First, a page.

Rich in flora, the gorge has pine trees, cypresses, junipers, wild fig trees, ferns and oaks among other trees as well as a profusion of wild flowers. Prize specimen among them is the extremely rare endemic centauria akamandis with its purple flowers that blossoms in the spring. Animal life includes foxes, hares, falcons, crows, night owls, butterflies and a large number of reptiles. The gorge is some 3km long. A number of travel firms carry out organized visits to the gorge.


Cape Gkreko National Forest Park

The rocky promontory on the south-eastern coast of Cyprus, east of Agia Napa and south east of Protaras, is an area of unspoiled natural beauty that has been declared a National Forest Park and conservation area and covers an area of 385 hectares.
Hike along the network of nature trails lined with miniature pine trees and juniper stopping to admire spectacular views from sea cliffs overlooking turquoise seas. Benches along the way provide the opportunity to rest and gaze down into crystal clear waters. One of these trails forms part of the European Long Distance Trail E4, running from Gibraltar to Cyprus. The 2 kilometres Aphrodite nature trail which goes along the north east coast of the Cape GKreco promontory is part of the Aphrodite Cultural Route and commemorates the link with the goddess. Do not miss the small white washed church of Agii Anargyri with steps down to the sea where the Holy Water exists, or take one of the trails leading to theso-called Cyclops’ cave stopping at the nearby picnic site for a pleasant rest.

Specialist cycling paths also exist in the area both for lovers of this sport and as a means to explore. The island has perfect weather for cycling, especially in the winter months, what with low annual rainfall and few of the headwinds that are a bane to cyclists.

Take a boat trip along the coast anchoring near these a caves that nature has carved out of the ten-metre limestone cliffs and adorned in such a way as to merit the name the Palaces.

The Cape Gkreco area is popular with divers, thanks to warm seatemperatures ranging from 16ºC in winter to 28ºC in summer and with avisibility reaching 30 to 40 metres. The fauna of the waters of Cape Gkreco hide many interesting sea creatures.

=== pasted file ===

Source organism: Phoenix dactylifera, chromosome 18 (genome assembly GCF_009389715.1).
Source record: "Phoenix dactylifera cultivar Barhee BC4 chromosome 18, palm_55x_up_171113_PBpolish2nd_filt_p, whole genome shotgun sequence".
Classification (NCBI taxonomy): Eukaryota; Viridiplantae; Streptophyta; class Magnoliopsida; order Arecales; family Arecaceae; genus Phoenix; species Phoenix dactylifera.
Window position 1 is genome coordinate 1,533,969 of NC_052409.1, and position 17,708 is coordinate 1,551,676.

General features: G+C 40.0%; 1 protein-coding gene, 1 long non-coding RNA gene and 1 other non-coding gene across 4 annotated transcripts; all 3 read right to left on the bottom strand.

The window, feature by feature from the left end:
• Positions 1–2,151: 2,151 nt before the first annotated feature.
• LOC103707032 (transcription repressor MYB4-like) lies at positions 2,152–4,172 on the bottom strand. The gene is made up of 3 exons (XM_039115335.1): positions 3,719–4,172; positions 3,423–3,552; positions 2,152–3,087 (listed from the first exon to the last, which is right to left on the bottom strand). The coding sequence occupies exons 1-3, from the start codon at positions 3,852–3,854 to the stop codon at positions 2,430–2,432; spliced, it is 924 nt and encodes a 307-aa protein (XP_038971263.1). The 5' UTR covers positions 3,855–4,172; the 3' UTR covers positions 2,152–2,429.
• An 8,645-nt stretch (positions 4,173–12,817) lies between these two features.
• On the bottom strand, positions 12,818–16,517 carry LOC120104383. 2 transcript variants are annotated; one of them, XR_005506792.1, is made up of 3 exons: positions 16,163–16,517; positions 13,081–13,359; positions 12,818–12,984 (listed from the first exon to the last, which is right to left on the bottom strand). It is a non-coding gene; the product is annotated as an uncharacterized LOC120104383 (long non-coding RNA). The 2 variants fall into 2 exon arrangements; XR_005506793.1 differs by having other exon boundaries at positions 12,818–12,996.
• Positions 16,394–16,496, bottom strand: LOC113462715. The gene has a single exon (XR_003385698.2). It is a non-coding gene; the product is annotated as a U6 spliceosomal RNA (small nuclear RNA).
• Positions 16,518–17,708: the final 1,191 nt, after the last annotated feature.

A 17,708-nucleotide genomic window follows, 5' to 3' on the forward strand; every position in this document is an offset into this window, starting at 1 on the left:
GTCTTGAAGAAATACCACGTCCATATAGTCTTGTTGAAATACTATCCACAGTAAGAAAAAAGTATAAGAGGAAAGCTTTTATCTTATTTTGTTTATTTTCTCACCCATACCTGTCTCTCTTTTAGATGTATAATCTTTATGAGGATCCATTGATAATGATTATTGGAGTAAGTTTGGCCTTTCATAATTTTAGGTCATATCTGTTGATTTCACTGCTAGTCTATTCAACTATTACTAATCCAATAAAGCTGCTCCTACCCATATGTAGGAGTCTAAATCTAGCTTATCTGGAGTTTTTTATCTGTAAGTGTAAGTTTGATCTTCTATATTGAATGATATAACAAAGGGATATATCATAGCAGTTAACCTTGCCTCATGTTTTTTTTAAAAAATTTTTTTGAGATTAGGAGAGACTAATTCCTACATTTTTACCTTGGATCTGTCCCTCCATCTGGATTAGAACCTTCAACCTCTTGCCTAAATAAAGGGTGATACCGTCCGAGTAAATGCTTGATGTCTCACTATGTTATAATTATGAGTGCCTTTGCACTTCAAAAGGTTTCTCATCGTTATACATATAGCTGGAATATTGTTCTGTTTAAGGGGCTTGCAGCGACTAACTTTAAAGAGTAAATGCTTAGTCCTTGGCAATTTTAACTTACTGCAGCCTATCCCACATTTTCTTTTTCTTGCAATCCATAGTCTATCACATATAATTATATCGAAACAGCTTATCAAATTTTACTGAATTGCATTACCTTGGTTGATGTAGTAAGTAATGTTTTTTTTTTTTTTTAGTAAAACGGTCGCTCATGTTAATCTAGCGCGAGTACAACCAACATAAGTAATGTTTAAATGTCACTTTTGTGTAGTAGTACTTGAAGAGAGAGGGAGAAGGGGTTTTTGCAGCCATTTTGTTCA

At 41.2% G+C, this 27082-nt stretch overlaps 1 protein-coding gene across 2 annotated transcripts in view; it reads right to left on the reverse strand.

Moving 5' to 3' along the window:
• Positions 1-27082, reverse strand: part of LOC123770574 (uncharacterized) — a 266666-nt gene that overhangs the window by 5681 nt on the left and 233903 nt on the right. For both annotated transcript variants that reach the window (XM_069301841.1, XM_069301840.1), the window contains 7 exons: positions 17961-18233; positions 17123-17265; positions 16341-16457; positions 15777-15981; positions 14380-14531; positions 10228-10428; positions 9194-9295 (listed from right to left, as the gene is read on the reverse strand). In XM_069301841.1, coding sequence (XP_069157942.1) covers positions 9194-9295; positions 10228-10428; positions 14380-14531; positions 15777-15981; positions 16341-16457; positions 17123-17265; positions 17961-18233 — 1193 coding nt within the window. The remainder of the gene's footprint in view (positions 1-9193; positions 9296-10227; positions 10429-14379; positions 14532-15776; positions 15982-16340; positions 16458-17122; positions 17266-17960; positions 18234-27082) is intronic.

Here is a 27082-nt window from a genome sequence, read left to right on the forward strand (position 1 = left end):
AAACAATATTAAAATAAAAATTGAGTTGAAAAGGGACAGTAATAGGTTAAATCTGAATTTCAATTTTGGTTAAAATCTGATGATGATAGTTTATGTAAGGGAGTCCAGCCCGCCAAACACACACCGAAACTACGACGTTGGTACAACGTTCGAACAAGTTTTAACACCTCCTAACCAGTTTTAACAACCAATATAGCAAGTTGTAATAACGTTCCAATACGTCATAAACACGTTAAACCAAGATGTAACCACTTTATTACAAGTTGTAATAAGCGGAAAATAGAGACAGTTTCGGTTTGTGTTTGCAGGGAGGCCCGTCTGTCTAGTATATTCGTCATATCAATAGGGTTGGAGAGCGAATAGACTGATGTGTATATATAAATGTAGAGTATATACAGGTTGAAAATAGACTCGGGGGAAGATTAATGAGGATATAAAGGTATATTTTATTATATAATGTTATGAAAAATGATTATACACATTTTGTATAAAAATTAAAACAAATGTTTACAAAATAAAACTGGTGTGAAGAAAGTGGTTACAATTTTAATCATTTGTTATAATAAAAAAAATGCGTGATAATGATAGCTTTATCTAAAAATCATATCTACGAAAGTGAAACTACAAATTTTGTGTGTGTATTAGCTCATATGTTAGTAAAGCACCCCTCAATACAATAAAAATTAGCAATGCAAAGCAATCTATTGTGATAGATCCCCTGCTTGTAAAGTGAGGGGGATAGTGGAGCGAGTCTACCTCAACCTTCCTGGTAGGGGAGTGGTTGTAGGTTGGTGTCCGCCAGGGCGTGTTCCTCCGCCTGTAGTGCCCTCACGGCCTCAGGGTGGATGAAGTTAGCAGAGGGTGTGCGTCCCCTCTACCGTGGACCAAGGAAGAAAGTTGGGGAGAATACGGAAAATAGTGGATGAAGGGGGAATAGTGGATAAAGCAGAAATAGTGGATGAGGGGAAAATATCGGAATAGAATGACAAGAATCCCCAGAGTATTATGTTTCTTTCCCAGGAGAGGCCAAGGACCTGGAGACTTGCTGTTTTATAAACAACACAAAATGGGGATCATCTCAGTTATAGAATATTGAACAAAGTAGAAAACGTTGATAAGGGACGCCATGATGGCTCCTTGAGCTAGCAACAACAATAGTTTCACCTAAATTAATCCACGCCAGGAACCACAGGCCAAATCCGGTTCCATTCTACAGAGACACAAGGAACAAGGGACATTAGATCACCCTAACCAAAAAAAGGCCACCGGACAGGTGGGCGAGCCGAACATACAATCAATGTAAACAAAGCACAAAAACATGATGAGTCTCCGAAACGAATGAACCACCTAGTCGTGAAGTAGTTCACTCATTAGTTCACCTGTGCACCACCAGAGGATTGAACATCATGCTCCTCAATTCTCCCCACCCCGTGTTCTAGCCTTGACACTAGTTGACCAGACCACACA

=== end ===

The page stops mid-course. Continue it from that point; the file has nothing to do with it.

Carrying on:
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Polis Chrysochous Area

The northern coastline is relatively unfrequented and the road travels more or less along the coast, weaving in and out along the undulating shore with the occasional straighter stretch along a long beach of dark sand, while towards the easternmost areas near the tiny village of Pachyammos the mountains fall straight into the sea. The main point of interest is the impressive church of Agios Rafael, an important pilgrimage site for the faithful due to belief in the miracle curing powers of the saint. The village of Pomos at the tip of a pretty bay surrounded by steep hillsides has a picturesque fishing shelter. Drive inland up into the Troodos mountain range and experience nature at its best. High up in the vast wooded tract of pine forested lies Stavros tis Psokas, with its forestry station and hostel. If you’re lucky you might see a mouflon, an indigenous mountain sheep that has become a symbol for the island, roaming the hills, otherwise visit the enclosure nearby where they are kept. Breathe in the fresh mountain air walking along one of the surrounding nature trails and admire some spectacular views. Return to Polis via charming Lyso and Peristerona with its Byzantine museum.

From Polis explore the many picturesque villages in the Troodos foothills such as Pelathousa with its 15th century church of the Virgin Mary (Panagia Horteni), returning via Kinousa from where you can admire some of the most beautiful sunsets in Cyprus, and the Limni jetty from where copper which was mined nearby was loaded onto ships.

One of a handful of wilderness areas, the Akamas peninsula, with its tabletop mountain, spectacular views between pines to turquoise waters down below and the famous Baths of Aphrodite, is an excellent place to admire nature on foot or by bike.

Visit the picturesque villages of the Akamas hills, such as Neokhorio, Inia, Droushia, Kathikas, Terra, Kritou Terra, Arodhes and Akourdaleia with their stone houses nestling amidst vineyards, local museums, churches, coffeeshops, restaurants and superb views of the coast below.

The fishing shelter of Polis, Latsi, with its waterfront promenade and long sand and pebble beach offering all kinds of watersports, is now being expanded into a 200 berth marina. In the past carobs were exported from here, but now the old stone carob warehouses have been converted into excellent seafood restaurants.